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Breaking Up Is Even Harder To Do

Laura Richards, LPCC


“Don’t take your love away from me. Don’t you leave my heart in misery.  If you go then I’ll be blue

‘Cause breaking up is hard to do"


Neil Sedaka and Howard Greenfield co-wrote these lyrics, released in 1962, long before home computers and the internet changed our social landscape.  When we look at how communication has changed since then, it is no wonder that the act of separating, whether it be from a romantic or platonic partner, is even more difficult today. In 1962, a separation usually began with a face-to-face discussion, and breaking up by phone was considered a harshly delivered verdict. In today’s digital world, phrases like ghosting, orbiting, and breadcrumbing have become commonplace, making the navigation of relationships an often confusing and isolating experience.

Humans often have difficulty with good endings, but the way our relationships end, not only colors our entire memory of the relationship; it also sets the stage for how we approach the next relationship.  Rejection also triggers certain brain functions that facilitate learning, and helps people learn to assimilate loss into their life experiences.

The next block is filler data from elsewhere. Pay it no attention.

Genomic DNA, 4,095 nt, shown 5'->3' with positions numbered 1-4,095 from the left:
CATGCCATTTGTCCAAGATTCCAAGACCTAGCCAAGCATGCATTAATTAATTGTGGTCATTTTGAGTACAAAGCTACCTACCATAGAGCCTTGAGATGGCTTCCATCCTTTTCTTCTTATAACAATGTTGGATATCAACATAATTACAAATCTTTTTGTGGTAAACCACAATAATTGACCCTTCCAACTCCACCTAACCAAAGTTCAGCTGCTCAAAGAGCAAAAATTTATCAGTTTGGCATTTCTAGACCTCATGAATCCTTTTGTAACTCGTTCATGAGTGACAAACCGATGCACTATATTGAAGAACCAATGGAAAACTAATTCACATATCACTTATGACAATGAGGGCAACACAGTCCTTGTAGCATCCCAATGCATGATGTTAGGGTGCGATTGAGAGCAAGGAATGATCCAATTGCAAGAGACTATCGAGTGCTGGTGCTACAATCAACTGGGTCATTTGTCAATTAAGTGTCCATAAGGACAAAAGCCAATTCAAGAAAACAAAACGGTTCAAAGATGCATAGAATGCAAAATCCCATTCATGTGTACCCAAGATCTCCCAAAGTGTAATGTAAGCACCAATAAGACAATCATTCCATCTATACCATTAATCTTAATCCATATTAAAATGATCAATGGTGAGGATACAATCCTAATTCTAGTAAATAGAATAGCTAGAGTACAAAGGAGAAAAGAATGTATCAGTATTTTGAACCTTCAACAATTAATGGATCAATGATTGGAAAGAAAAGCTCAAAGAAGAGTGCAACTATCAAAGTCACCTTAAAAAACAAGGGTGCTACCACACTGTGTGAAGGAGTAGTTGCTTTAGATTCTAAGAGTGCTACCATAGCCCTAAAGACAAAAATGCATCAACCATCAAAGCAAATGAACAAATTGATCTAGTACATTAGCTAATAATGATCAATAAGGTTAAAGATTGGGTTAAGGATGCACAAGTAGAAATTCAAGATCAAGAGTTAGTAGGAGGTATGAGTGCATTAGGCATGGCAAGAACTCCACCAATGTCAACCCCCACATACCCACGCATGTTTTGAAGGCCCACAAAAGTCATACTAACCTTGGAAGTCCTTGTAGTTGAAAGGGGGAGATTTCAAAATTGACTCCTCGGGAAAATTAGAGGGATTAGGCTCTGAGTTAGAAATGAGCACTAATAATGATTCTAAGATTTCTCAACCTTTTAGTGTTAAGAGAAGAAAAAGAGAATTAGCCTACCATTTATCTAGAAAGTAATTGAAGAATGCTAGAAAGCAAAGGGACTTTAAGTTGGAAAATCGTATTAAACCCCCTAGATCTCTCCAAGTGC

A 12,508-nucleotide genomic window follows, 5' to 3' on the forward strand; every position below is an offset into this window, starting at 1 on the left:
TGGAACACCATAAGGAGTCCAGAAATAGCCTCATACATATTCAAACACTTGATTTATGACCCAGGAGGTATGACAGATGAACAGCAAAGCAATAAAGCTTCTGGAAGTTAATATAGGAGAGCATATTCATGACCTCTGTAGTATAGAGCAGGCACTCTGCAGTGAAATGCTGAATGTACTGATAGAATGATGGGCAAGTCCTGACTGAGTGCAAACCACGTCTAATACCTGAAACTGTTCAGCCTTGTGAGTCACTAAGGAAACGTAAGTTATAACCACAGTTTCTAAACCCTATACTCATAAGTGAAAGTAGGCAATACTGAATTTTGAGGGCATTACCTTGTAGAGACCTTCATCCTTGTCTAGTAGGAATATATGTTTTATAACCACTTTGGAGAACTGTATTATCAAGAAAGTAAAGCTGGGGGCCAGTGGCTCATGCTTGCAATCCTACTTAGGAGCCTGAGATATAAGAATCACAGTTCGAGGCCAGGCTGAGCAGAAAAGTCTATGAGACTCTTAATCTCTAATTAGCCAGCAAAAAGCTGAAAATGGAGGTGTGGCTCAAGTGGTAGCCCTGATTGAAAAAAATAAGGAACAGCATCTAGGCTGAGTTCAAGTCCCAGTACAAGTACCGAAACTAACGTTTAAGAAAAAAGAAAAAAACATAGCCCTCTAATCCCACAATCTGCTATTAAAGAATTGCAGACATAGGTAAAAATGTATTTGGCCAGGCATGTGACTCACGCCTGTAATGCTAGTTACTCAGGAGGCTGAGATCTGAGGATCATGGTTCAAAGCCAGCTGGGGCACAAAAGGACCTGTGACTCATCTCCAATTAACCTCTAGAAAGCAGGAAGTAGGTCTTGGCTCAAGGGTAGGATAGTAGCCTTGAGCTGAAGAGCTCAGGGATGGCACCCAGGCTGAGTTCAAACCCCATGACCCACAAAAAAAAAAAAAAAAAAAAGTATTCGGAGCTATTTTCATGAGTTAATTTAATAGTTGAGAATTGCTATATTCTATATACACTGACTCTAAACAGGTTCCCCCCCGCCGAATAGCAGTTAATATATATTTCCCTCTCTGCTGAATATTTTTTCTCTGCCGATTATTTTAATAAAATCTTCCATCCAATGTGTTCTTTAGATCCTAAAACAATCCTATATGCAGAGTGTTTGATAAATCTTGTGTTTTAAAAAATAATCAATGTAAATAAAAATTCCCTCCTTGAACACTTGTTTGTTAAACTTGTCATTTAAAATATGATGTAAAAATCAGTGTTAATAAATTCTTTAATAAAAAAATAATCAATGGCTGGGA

Ghosting in the digital world, happens when a friend or lover simply disappears, refusing to respond to any form of communication.  When individuals experience ghosting in their lives, they are left with no sense of closure, and a reduced desire to invest in new relationships due to loss of trust.  To compound the matter, sometimes an ex will return to like a photo, post, or tweet, a phenomenon called orbiting.  which confuses the dumpee even more and keeps them holding out hope for a reconciliation.  Staying connected with an ex through social media (called breadcrumbing,) comes with a high emotional cost, leading to feelings of regret and sadness.

For a more in depth look into this subject, along with information about how technology has also changed the beginnings and maintenance of relationships, go to

If you are experiencing confusion and/or difficulty navigating your relationships, please reach out to one of our therapists  at Breckenridge Counseling Center.  We can help!  Call 502-509-7079, or send an email to

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